Microfluidic Technique for the Simultaneous Quantification of Emulsion Instabilities and Lipid Digestion Kinetics




Scheuble, Nathalie
Iles, Alexander
Wootton, Robert C.R.
Windhab, Erich J.
Fischer, Peter
Elvira, Katherine S.

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Analytical Chemistry


Quantifying the impact of environmental physicochemical changes on the microstructure of lipid delivery systems is challenging. Therefore, we have developed a methodology to quantify the coalescence of oil-in-water emulsion droplets during lipid digestion in situ on a single droplet level. This technique involves a custom-made glass microfluidic platform, in which oil droplets can be trapped as single droplets, or several droplets per trap. The physicochemical environment can be controlled, and droplet digestion, as well as coalescence, can be visualized. We show that the exchange of the physicochemical conditions in the entire reaction chamber can be reached in under 30 s. Microparticle image velocimetry allowed mapping of the flow profile and demonstrated the tuneability of the shear profile in the device. The extraction of quantitative information regarding the physical characteristics of the droplets during digestion was performed using an automated image analysis throughout the digestion process. Therefore, we were able to show that oil-in-water emulsions stabilized by proteins coalesced under human gastric conditions. This coalescence delayed the overall lipid digestion kinetics. The droplets that coalesced during digestion were hydrolyzed 1.4 times slower than individually trapped droplets. Thus, the microstructural evolution of lipid delivery systems is a crucial factor in lipid digestion kinetics. This novel technique allows the simultaneous quantification of the impact that the physicochemical environment has on both the lipid droplet microstructure and the lipid release patterns.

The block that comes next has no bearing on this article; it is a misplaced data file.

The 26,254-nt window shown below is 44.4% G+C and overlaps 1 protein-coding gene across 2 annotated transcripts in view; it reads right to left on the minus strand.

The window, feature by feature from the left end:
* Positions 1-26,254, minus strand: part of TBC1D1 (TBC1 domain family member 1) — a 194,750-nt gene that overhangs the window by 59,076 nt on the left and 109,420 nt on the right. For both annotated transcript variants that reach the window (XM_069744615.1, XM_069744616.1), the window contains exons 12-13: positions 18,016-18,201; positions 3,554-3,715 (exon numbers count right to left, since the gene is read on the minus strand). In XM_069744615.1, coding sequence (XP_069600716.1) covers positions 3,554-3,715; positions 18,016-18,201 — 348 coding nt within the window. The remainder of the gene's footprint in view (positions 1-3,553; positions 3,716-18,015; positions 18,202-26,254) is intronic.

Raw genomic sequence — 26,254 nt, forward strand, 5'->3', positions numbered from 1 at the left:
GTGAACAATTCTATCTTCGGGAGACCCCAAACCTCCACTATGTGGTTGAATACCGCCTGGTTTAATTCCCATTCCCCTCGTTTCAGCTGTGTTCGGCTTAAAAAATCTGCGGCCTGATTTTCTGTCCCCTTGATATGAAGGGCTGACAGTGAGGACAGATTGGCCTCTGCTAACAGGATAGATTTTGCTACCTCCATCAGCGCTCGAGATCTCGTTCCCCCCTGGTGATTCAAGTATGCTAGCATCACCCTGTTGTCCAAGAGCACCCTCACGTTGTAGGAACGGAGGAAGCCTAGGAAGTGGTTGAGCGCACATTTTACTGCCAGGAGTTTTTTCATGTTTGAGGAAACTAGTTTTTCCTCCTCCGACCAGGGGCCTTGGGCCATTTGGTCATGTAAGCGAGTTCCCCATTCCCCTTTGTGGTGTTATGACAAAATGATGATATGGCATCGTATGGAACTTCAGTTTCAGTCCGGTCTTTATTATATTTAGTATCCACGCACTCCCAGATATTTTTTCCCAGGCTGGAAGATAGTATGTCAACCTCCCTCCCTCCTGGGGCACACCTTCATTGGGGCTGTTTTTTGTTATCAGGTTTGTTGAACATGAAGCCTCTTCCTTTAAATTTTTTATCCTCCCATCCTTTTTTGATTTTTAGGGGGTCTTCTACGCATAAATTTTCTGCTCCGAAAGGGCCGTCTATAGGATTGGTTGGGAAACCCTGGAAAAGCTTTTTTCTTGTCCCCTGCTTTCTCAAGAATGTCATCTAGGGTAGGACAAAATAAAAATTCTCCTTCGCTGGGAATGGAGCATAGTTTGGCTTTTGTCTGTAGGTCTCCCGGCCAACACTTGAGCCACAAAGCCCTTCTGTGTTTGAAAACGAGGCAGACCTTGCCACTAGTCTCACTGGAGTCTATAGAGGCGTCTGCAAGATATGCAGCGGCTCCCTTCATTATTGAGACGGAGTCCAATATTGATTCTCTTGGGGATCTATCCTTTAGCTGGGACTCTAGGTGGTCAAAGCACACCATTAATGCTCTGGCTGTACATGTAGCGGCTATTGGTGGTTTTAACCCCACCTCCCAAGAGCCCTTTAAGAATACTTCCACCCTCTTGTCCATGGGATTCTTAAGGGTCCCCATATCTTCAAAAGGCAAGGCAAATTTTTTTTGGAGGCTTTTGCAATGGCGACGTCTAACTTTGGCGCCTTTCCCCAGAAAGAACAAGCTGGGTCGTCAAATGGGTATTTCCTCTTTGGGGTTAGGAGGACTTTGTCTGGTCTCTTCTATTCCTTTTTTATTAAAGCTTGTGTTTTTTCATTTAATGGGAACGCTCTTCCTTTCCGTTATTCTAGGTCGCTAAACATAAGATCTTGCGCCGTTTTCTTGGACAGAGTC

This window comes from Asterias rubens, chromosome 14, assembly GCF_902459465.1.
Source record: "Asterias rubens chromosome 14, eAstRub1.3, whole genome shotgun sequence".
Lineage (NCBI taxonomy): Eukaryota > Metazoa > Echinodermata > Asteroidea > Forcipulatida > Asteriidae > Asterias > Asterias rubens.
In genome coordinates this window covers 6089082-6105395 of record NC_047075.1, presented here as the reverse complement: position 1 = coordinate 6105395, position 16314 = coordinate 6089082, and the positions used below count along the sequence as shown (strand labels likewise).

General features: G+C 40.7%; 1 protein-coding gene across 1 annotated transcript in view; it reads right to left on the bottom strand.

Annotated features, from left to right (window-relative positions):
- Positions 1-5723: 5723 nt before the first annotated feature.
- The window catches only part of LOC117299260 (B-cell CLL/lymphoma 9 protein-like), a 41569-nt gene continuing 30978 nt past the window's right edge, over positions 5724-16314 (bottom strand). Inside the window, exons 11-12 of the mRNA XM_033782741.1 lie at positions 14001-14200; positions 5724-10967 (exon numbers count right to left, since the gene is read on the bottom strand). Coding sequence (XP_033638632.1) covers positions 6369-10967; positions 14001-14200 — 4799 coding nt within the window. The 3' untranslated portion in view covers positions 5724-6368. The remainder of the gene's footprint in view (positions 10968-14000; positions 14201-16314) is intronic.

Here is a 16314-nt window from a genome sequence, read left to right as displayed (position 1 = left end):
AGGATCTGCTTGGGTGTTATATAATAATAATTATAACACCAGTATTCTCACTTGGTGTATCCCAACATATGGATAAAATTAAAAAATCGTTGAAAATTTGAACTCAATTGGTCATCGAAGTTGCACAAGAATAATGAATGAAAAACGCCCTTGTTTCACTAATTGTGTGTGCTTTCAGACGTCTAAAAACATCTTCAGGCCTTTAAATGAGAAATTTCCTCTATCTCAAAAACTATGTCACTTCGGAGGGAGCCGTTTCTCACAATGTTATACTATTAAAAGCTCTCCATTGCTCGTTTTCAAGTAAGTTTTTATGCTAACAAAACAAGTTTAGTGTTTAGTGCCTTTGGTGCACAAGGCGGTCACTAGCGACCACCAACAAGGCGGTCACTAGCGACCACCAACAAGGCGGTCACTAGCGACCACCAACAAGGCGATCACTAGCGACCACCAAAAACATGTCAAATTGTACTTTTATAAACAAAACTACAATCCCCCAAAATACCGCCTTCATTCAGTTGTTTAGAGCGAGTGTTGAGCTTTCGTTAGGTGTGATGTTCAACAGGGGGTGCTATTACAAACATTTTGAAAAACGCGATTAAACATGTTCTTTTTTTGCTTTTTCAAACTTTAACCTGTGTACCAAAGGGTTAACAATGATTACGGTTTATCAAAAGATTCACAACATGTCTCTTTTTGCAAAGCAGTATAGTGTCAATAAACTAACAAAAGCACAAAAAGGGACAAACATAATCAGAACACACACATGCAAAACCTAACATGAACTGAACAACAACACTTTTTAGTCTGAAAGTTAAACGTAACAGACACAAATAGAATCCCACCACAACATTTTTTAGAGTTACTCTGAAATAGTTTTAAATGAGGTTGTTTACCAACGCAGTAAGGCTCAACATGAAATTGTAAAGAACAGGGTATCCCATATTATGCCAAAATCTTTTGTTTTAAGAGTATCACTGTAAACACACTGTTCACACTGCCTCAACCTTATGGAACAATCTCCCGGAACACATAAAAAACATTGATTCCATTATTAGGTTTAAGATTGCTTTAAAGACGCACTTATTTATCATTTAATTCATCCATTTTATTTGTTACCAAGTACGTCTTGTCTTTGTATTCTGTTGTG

Scheuble, N., Iles, A., Wootton, R.C.R., Windhab, E.J., Fischer, P. & Elvira, K.S. (2017). Microfluidic Technique for the Simultaneous Quantification of Emulsion Instabilities and Lipid Digestion Kinetics. Analytical Chemistry, 89(17), 9116–9123. https://dx.doi.org/10.1021/acs.analchem.7b01853